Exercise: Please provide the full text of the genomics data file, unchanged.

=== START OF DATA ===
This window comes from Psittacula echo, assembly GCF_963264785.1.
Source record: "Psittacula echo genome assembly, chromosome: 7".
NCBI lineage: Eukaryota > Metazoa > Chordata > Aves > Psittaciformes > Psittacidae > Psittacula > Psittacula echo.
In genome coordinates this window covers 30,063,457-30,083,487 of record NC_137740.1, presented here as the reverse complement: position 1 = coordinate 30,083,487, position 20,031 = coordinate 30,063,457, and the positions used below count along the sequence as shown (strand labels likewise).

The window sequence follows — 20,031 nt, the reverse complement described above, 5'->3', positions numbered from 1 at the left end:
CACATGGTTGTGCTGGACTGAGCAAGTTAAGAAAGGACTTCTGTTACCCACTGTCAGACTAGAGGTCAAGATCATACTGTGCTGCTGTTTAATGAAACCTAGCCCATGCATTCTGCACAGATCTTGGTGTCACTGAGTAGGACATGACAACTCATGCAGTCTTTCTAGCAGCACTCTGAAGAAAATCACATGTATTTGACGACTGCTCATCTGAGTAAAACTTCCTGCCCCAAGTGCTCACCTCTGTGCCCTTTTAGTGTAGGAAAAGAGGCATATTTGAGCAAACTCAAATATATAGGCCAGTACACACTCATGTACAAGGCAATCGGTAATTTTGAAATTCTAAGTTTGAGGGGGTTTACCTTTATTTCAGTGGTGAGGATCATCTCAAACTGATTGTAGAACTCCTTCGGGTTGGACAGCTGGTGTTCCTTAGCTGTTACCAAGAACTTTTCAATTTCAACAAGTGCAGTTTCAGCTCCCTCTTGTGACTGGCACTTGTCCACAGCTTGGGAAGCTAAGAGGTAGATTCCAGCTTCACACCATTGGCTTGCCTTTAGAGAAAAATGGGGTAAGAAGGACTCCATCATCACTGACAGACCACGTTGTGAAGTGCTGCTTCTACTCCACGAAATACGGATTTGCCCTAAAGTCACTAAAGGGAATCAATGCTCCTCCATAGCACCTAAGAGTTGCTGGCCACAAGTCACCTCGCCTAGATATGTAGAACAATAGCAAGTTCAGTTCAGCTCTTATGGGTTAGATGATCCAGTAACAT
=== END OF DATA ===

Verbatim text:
This window comes from Psittacula echo, assembly GCF_963264785.1.
Source record: "Psittacula echo genome assembly, chromosome: 7".
NCBI lineage: Eukaryota > Metazoa > Chordata > Aves > Psittaciformes > Psittacidae > Psittacula > Psittacula echo.
In genome coordinates this window covers 30,063,457-30,083,487 of record NC_137740.1, presented here as the reverse complement: position 1 = coordinate 30,083,487, position 20,031 = coordinate 30,063,457, and the positions used below count along the sequence as shown (strand labels likewise).

The window sequence follows — 20,031 nt, the reverse complement described above, 5'->3', positions numbered from 1 at the left end:
CACATGGTTGTGCTGGACTGAGCAAGTTAAGAAAGGACTTCTGTTACCCACTGTCAGACTAGAGGTCAAGATCATACTGTGCTGCTGTTTAATGAAACCTAGCCCATGCATTCTGCACAGATCTTGGTGTCACTGAGTAGGACATGACAACTCATGCAGTCTTTCTAGCAGCACTCTGAAGAAAATCACATGTATTTGACGACTGCTCATCTGAGTAAAACTTCCTGCCCCAAGTGCTCACCTCTGTGCCCTTTTAGTGTAGGAAAAGAGGCATATTTGAGCAAACTCAAATATATAGGCCAGTACACACTCATGTACAAGGCAATCGGTAATTTTGAAATTCTAAGTTTGAGGGGGTTTACCTTTATTTCAGTGGTGAGGATCATCTCAAACTGATTGTAGAACTCCTTCGGGTTGGACAGCTGGTGTTCCTTAGCTGTTACCAAGAACTTTTCAATTTCAACAAGTGCAGTTTCAGCTCCCTCTTGTGACTGGCACTTGTCCACAGCTTGGGAAGCTAAGAGGTAGATTCCAGCTTCACACCATTGGCTTGCCTTTAGAGAAAAATGGGGTAAGAAGGACTCCATCATCACTGACAGACCACGTTGTGAAGTGCTGCTTCTACTCCACGAAATACGGATTTGCCCTAAAGTCACTAAAGGGAATCAATGCTCCTCCATAGCACCTAAGAGTTGCTGGCCACAAGTCACCTCGCCTAGATATGTAGAACAATAGCAAGTTCAGTTCAGCTCTTATGGGTTAGATGATCCAGTAACAT